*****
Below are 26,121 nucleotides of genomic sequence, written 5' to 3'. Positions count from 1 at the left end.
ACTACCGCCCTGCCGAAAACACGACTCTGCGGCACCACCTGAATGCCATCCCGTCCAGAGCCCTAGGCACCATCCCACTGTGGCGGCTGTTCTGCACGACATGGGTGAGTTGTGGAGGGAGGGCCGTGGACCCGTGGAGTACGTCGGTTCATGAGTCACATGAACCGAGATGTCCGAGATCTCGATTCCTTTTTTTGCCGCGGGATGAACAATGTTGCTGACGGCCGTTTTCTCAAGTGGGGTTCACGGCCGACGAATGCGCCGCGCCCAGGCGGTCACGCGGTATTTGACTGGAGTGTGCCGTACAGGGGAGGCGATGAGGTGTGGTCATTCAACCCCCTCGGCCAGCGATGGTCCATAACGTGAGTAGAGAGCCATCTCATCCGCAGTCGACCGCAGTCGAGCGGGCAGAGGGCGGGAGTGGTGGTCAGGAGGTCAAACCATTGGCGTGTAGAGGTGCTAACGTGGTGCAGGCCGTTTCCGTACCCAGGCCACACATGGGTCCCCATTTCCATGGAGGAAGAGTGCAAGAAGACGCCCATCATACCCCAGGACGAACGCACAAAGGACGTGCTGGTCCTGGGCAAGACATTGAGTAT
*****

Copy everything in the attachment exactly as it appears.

Below are 26,121 nucleotides of genomic sequence, written 5' to 3'. Positions count from 1 at the left end.
ACTACCGCCCTGCCGAAAACACGACTCTGCGGCACCACCTGAATGCCATCCCGTCCAGAGCCCTAGGCACCATCCCACTGTGGCGGCTGTTCTGCACGACATGGGTGAGTTGTGGAGGGAGGGCCGTGGACCCGTGGAGTACGTCGGTTCATGAGTCACATGAACCGAGATGTCCGAGATCTCGATTCCTTTTTTTGCCGCGGGATGAACAATGTTGCTGACGGCCGTTTTCTCAAGTGGGGTTCACGGCCGACGAATGCGCCGCGCCCAGGCGGTCACGCGGTATTTGACTGGAGTGTGCCGTACAGGGGAGGCGATGAGGTGTGGTCATTCAACCCCCTCGGCCAGCGATGGTCCATAACGTGAGTAGAGAGCCATCTCATCCGCAGTCGACCGCAGTCGAGCGGGCAGAGGGCGGGAGTGGTGGTCAGGAGGTCAAACCATTGGCGTGTAGAGGTGCTAACGTGGTGCAGGCCGTTTCCGTACCCAGGCCACACATGGGTCCCCATTTCCATGGAGGAAGAGTGCAAGAAGACGCCCATCATACCCCAGGACGAACGCACAAAGGACGTGCTGGTCCTGGGCAAGACATTGAGTAT